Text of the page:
SpaceX's "customer" is saying that the company's latest launch failure isn't SpaceX's fault.
Of course it wasn’t Elon’s fault - nothing ever is.
Less than a week after SpaceX’s failure to launch the mysterious Zuma satellite into orbit - the payload, which presumably cost hundreds of millions, if not billions, of dollars to develop, failed to separate properly from the SpaceX Falcon 9 rocket that was carrying it - a major customer of SpaceX, Musk’s space-oriented venture that has essentially become a successor to NASA, defended the company, speculated that the blame for the failure lay not with Musk, but with the hacks over at longtime defense contractor Northrop Grumman.
A major SpaceX customer spoke up for Elon Musk’s rocket company, pinning the blame for a secret military satellite’s disappearance on defense company Northrop Grumman Corp.
Matt Desch, chief executive officer of satellite operator Iridium Communications Inc., said that as the launch contractor, Northrop Grumman deserves the blame for the loss last weekend of the satellite, which is presumed to have crashed into the ocean in the secretive mission code-named Zuma.
“This is a typical industry smear job on the ‘upstart’ trying to disrupt the launch industry,” Desch said on Twitter Thursday in response to a news article. "SpaceX didn’t have a failure, Northrop Grumman did. Notice that no one in the media is interested in that story. SpaceX will pay the price as the one some will try to bring low."
As we reported ahead of the launch, which was repeatedly delayed with only a vague explanation, many of the details about Zuma’s provenance and purpose remain a mystery. The job the satellite was intended to perform and even the identity of the US agency that contracted the satellite aren’t known.
News of the launch failure didn’t surface until days later, when the WSJ reported it, though the paper admits that the paucity of details surrounding what happened means there could be alternative explanations to the “failure to separate” narrative mentioned above. But given Musk's penchant for spin, this hardly registers as suspicious or surprising.
BREAKING: SpaceX Responds To Downed Satellite Claims!
SpaceX has claimed that their rocket functioned as planned. Some have speculated that if the satellite failed, that Northrup Grumman was the responsible party, not SpaceX.
Following the launch of the secretive Zuma satellite into space aboard SpaceX's Falcon Heavy rocket from Cape Canaveral, reports circulated that the new eye in the sky, which is worth billions, "is presumed to be a total loss after it failed to reach orbit."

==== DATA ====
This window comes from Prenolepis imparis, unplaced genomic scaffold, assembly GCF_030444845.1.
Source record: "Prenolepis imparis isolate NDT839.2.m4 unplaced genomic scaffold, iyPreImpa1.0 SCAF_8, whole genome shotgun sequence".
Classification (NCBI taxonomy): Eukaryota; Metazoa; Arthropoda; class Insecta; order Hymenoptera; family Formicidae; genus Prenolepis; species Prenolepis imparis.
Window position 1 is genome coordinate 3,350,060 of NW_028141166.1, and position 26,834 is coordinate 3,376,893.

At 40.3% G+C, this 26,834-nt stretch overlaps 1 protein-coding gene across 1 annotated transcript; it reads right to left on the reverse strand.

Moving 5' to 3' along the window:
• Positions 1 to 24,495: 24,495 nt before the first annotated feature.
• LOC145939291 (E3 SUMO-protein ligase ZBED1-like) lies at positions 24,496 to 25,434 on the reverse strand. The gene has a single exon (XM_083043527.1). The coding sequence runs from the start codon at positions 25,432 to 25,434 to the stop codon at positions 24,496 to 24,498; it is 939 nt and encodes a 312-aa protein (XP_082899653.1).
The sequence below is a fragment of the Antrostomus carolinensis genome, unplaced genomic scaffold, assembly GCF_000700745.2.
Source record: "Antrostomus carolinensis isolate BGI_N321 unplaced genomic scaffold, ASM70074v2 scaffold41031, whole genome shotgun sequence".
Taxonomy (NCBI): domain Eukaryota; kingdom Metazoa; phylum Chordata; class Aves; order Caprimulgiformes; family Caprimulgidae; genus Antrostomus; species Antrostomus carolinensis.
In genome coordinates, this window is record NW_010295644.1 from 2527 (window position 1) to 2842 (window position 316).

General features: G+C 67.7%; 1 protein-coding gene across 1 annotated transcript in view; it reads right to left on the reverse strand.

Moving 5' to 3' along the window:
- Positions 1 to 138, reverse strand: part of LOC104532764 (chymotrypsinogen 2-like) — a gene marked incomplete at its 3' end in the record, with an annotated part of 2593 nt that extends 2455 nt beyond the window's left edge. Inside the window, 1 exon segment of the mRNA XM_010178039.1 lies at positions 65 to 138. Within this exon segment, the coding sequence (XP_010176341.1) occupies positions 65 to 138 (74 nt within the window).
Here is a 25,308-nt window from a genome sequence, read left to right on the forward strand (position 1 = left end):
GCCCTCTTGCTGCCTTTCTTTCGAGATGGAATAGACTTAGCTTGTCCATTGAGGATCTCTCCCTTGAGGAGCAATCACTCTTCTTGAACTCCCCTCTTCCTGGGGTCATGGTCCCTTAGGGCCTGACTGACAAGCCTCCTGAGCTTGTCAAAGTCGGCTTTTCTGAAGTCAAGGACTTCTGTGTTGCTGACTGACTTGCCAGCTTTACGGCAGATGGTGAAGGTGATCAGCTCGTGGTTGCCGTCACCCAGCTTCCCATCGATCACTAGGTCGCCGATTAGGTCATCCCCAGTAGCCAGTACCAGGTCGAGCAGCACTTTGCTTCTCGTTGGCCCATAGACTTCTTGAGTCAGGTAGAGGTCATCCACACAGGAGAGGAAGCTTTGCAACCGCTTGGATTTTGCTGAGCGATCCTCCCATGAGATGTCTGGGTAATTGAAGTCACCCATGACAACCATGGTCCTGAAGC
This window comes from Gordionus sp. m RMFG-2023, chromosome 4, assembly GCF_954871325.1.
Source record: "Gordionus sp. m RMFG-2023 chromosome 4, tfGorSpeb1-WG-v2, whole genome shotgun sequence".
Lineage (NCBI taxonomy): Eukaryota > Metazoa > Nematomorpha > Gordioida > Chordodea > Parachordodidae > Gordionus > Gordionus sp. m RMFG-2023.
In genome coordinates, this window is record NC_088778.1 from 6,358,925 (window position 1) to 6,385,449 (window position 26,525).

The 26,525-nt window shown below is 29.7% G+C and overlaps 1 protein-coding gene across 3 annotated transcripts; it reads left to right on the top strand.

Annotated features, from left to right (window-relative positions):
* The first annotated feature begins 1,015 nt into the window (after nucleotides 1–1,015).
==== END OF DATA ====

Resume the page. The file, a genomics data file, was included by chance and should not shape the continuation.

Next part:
Of course, this, one would think, is a serious blow to Elon Musk's ambitions, since government contracts can tend to be extremely lucrative and taxpayers will now demand alternatives to the Musk venture. Further, the company faces fierce competition for ULA, operated by Boeing and Lockheed Martin, who will kick off its 2018 launch schedule with a Wednesday flight.
But the mystery around the launch and the payload continues, as in an emailed statement, company President and COO Gwynne Shotwell, said that the SpaceX Falcon 9 rocket that took off from Cape Canaveral Air Force Station in Florida on Sunday "did everything correctly."
“For clarity: after review of all data to date, Falcon 9 did everything correctly on Sunday night. If we or others find otherwise based on further review, we will report it immediately. Information published that is contrary to this statement is categorically false.
"Due to the classified nature of the payload, no further comment is possible.
“Since the data reviewed so far indicates that no design, operational or other changes are needed, we do not anticipate any impact on the upcoming launch schedule. Falcon Heavy has been rolled out to launchpad LC-39A for a static fire later this week, to be followed shortly thereafter by its maiden flight. We are also preparing for an F9 launch for SES and the Luxembourg Government from SLC-40 in three weeks.”
Which is odd since Bloomberg reports that the second-stage booster section of the Falcon 9 failed, said a U.S. official and two congressional aides familiar with the launch, who asked not to be named because the matter is private. The satellite was lost, one of the aides said, and the other said both the satellite and second-stage rocket fell into the ocean.